When you join Peace Corps, you are bitten by the travel bug. You want to go everywhere, see everything, and experience it all. I traveled through four different countries on my way home after finishing my service. First stop was Malaysia. It was a bit unfortunate that I visited the country a mere month after the Malaysia Air flight went missing after takeoff. That was all anyone could converse about. I was even a little hesitant myself to get on a plane when more than 5 countries and 13 military ships couldn’t find the wreckage of the plane that supposedly went down. With that being said, I tried to not let the conspiracy bring down the expectations I had for traveling. A little easier said than done. The nearly two months of traveling involved 9 flights. I took one flight at a time, and enjoyed the each destination reminding myself nothing ever comes from being worried.
If you know me, you know I have everything planned out. I want to know where I’m going, and when I’m going to get there. Something I didn’t research, that now I look back and realize I should have, was airports. I assumed that when you arrived into one airport and you have a connecting flight in the same city, you just need to walk to the gate…wrong. Note to any backpackers who might be traveling through Southeast Asia, or more importantly Kuala Lumpur, and happens to stumble across this post, there are TWO airports. One for any international flight and one for regional transportation/Air Asia. They are not in the same airport, and more detrimental, they are not close to each other. I allowed two hours in between arriving in Kuala Lumpur and catching a flight to Kota Kinabalu. I believe a little over one hour before our flight was supposed to take off, a nice gentleman told us that we needed to get to another airport, 30 minutes away. Queue panic mode.
Air Asia terminals are laid out strangely. They screen your bag before you get to the counter. You check in online, preferably twenty four hours prior to your flight, which is when your seat is assigned unless you pay the extra few dollars to pick your own seat. I have also noticed that when you fly with Air Asia, the first seat they assign you tends to be the seat whereabouts you are assigned for the rest of your travels. I never sat in a row less than 22 which my friend always seemed to be sitting around row 9. When we arrived, t-minus 30 minutes to the terminal, we rushed through the lines trying to get through security before our plane took off. Success!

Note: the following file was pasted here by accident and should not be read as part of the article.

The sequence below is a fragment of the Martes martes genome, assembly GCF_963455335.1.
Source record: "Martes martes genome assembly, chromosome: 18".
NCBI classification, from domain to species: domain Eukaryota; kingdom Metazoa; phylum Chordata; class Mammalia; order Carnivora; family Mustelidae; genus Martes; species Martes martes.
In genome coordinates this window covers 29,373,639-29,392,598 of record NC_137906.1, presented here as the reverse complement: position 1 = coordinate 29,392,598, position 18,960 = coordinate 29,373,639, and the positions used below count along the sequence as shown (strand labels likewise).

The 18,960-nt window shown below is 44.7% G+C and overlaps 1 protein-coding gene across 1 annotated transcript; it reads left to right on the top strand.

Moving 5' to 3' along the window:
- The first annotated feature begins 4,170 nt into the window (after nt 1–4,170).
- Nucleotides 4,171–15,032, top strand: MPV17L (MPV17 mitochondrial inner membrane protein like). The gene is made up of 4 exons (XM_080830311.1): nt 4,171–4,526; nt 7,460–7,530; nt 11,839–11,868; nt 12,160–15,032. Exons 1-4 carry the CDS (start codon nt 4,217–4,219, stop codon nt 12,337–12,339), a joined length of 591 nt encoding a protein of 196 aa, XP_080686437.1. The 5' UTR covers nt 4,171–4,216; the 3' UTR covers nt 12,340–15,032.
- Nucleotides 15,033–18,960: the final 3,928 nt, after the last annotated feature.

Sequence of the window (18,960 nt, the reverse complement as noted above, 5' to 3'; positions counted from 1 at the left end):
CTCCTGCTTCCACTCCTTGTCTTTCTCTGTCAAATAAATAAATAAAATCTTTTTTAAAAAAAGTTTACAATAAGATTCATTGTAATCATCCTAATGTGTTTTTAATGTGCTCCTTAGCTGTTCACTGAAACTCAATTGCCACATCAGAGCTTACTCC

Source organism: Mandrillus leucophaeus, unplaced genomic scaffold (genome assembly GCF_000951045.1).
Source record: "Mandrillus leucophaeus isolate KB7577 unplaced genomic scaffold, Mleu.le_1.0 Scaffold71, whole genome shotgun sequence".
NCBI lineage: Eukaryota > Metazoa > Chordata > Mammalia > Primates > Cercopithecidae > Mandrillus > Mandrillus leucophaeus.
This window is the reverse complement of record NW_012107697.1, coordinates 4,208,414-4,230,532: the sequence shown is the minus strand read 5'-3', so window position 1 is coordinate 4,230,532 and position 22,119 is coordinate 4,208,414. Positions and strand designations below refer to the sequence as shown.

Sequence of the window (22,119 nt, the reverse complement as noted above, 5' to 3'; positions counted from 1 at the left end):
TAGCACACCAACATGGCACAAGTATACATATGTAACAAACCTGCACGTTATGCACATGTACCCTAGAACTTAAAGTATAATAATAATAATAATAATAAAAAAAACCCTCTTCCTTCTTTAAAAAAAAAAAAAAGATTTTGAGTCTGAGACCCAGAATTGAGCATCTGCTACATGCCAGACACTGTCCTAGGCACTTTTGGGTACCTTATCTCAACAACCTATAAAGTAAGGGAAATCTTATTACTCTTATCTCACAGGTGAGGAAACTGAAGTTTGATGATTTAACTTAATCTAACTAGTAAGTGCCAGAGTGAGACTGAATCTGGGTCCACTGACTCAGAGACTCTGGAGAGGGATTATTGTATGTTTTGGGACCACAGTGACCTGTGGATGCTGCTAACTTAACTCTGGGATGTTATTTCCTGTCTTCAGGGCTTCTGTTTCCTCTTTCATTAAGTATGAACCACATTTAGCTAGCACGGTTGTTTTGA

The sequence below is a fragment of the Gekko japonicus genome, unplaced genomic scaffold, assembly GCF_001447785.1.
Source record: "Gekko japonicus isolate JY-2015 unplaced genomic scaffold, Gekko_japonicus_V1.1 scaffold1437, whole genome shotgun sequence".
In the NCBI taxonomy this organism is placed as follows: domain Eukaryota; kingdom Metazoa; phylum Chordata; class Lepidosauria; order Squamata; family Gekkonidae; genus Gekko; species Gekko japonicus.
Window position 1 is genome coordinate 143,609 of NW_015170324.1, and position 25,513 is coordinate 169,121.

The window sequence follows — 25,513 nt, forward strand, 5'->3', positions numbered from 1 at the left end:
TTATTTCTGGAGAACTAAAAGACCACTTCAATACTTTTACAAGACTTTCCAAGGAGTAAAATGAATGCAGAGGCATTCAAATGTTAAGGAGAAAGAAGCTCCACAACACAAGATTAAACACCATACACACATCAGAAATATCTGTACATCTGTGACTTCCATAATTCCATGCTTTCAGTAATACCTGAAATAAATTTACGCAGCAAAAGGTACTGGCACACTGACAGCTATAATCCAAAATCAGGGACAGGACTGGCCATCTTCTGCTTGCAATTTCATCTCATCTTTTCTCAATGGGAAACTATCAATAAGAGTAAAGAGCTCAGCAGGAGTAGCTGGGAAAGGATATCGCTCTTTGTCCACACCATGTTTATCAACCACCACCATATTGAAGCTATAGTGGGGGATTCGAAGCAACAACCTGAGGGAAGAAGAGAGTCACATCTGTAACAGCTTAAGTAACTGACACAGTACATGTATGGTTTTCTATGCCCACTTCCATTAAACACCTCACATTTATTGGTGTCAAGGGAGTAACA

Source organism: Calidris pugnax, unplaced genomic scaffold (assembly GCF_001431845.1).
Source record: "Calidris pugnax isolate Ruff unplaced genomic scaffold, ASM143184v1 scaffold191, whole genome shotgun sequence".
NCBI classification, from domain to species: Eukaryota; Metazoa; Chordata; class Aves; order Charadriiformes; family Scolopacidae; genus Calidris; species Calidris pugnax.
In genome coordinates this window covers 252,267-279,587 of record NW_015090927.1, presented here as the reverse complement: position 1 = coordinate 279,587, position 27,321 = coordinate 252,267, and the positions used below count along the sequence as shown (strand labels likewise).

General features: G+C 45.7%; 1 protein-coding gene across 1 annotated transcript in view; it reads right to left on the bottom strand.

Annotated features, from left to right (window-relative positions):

After a short three hour flight to the island of Borneo, we landed at our first destination, Kota Kinabalu. After checking into our hostel, we went searching for food, and our first meal outside of Madagascar ended up being chicken livers and rice. We found some small hole in the wall place right around the corner from our hostel, and the cravings for rice lead us into this little establishment. Filled with Malay individuals who all gave us a puzzle luck as to why two Americans were eating there, we ate our meal, discussing that although we may have left Madagascar, we never really left our picked up habits.
The entire reason for visiting Kota Kinabalu is to climb Mt. Kinabalu and visit Tunku Abdul Rahman Park second. In order to climb Mt. Kinabalu you need a climbing permit and reservation, something we didn’t get, so that was out. Second choice, Tunku Abdul Rahman Park. A national park of four islands, it is a relaxing place to snorkel and enjoy the ocean. Tour companies will try to sell you a package tour for nearly triple the price of what you would to walk down to the port and buy the boat hopper ticket and snorkels yourself. Backpackers are all about pinching pennies, so walking and figuring out the program yourself means adding a nice meal to your schedule later on. When visiting islands however, make sure you mind the hundreds and hundreds of jelly fish that hang out on the shoreline.
Kota Kinabalu also has an amazing food night market, one of the best I saw in the two months traveling. Descriptions can’t even do it justice. Just look at the photos. Fresh fish and seafood, coconuts, and very hospitable people working the stations.
There are so many tours taking off from Kota Kinabalu to other locations. We opted to see the summit of Mt. Kinabalu and the Poring Hot Springs for our last day in town. The massive size of Mt. Kinabalu alone was worth the trip, but personally, I felt Poring Hot Springs was completely overrated. It had been commercialized to the point that it lost its raw tourism aspect and felt more like a water park than anything. For those that want to really “experience” the island, I don’t think I would ever recommend it as a destination. For a family outing, it would be perfect. But if you do end up venturing out that direction, you can get a free pedicure in the waterfall behind the rope bridge at Poring from the little fishes that eat dead skin.
Kota Kinabalu was a fast first stop on the two month adventure, stay tuned for part two: Sepilok and Kuala Lumpur.